Climate change is a global problem with grave implications: environmental, social, economic, political and for the distribution of goods. It represents one of the principal challenges facing humanity in our day. Its worst impact will probably be felt by developing countries in coming decades. Many of the poor live in areas particularly affected by phenomena related to warming, and their means of subsistence are largely dependent on natural reserves and ecosystemic services such as agriculture, fishing and forestry. They have no other financial activities or resources which can enable them to adapt to climate change or to face natural disasters, and their access to social services and protection is very limited. For example, changes in climate, to which animals and plants cannot adapt, lead them to migrate; this in turn affects the livelihood of the poor, who are then forced to leave their homes, with great uncertainty for their future and that of their children. There has been a tragic rise in the number of migrants seeking to flee from the growing poverty caused by environmental degradation.
Yet the climate is just one of the many issues Francis calls us to respond to. He also discusses pollution (20), industrial waste (21), the western throwaway culture (22), water scarcity (28) and quality (29), and the loss of biodiversity (32-42). And after all this, he moves on to issues that are more sociological than ecological, echoing his conviction that humans are indivisibly connected with the rest of the creation (240): urbanization (44), societal breakdown (46), harmful effects of technology and media (47), and socioeconomic inequality (48-52). The scope of Francis' vision for human (or creational) flourishing, the depth of his compassion for humanity and nature, is breathtaking, as expressed in one of his concluding sentences:
it is no longer enough to speak only of the integrity of ecosystems. We have to dare to speak of the integrity of human life, of the need to promote and unify all the great values. Once we lose our humility, and become enthralled with the possibility of limitless mastery over everything, we inevitably end up harming society and the environment. (224)
In the face of all these problems, so often I turn away from most of them and focus on a few pet issues like climate change or recycling, if that. Francis' conviction shows me that this is due to the smallness of my heart; I simply can't bear to think in such length about the modern human condition, though I wish I could. Simply stopping manmade climate change is not nearly enough; this document reads like a blueprint for a truly Christian, truly human(e) way of being in the world. No one is fully equal to the task which he describes. This encyclical is not, I think, meant to be read by us as individuals, but as citizens, employees, members and supporters of movements and organizations that can tackle the big challenges, and, for some, as members of the body of Christ who are the real recipients of God's command to be stewards of his creation. To this end, in chapter two of the encyclical Francis compellingly lays out the Christian foundation for creation care, doing so much better than I did in my previous post on the climate.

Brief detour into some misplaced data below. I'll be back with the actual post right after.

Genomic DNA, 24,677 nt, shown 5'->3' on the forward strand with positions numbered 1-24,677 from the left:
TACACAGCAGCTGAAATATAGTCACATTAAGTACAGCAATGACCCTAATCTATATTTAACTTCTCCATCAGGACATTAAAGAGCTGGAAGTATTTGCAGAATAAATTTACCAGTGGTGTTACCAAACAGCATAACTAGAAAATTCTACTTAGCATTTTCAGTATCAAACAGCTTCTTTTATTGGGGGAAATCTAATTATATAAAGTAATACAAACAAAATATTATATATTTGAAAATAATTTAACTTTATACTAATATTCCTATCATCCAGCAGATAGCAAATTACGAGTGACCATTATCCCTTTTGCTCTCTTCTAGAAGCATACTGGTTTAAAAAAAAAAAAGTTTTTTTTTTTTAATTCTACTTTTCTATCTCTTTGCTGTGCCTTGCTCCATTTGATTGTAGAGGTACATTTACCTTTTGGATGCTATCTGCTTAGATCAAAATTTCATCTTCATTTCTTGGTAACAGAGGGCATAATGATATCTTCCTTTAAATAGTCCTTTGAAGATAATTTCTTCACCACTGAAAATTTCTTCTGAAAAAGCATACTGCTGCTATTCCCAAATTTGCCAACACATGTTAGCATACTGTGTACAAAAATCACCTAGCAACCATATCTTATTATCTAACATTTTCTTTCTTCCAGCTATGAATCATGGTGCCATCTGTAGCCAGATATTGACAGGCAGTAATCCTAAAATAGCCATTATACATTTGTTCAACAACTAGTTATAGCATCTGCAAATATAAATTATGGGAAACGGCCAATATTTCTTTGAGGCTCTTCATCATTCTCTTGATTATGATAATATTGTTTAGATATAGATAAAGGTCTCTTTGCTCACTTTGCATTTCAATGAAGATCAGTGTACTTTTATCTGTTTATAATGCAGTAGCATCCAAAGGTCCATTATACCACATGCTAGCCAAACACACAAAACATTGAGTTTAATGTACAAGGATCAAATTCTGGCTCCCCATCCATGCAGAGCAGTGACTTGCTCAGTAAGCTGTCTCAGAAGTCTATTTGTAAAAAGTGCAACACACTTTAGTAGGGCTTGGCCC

Part of me is quite happy that Laudato Si' is getting as much publicity as it is, even if it arrives with much more fanfare than Ecumenical Patriarch Bartholomew's letter published years ago (in paragraphs 7-8 Francis favorably recognizes the prior contributions of Bartholomew, whose response to the present encyclical is also well worth reading, as is his joint response with the Archbishop of Canterbury). I hope that it will help to direct both public opinion and public policy towards courses of action that will bring about the kind of flourishing and harmony with the creation that he envisions. Yet it is hard not to finish reading it without feeling sobered at all the ways we harm ourselves and exploit the world around us, and what will be involved in shifting our present course.

Returning to the subject of the climate (maybe for the above reasons?), I appreciate how Francis is using his considerable moral authority to increase the pressure on climate change deniers. I could already tell you that it is immoral to reject humility, the basic facts, and public opinion in claiming without foundation that you know better about the climate than the overwhelming majority of climate scientists. But Francis also highlights our moral responsibility to live in harmony with (rather than selfishly exploit) the rest of the created world, and the human consequences of climate change, which will disproportionately fall on the poor and vulnerable who had a relatively small role in causing the rising sea levels, scorching droughts, or food chain collapses that made them into refugees. In other words, environmentalism is not just about self-preservation; it is about social justice and living as created beings worshipping our Creator. Climate change denial is not only blind (does anyone else appreciate the irony that religious leaders now seem to be more scientifically literate than a good deal of civil leaders?); it is callous for refusing to see and take responsibility for the consequences of our contributions to the problem at hand. As this excellent response from BioLogos says, Laudato Si' "makes a moral call for action based on the fundamental premises of the Christian faith – premises so fundamental that we can all, and must all, agree."

In summary: read Pope Francis' encyclical, or at least an executive summary of it. Recommend it to your friends and loved ones. The vision if offers, of a way through the ecological, technological, and sociological problems besetting modern-day humanity, is motivated by a compassionate heart that compels attention, if not partnership, not just from all Christians, but from all people. His seamless connection of this heart with the Christian faith and gospel is one of the best examples of evangelism I have seen in this day and age. For all the differences between my faith tradition and the pope's, I stand in complete agreement with him on the subject matter of this encyclical, and I hope that it finds traction in the hearts, minds, and lives of many.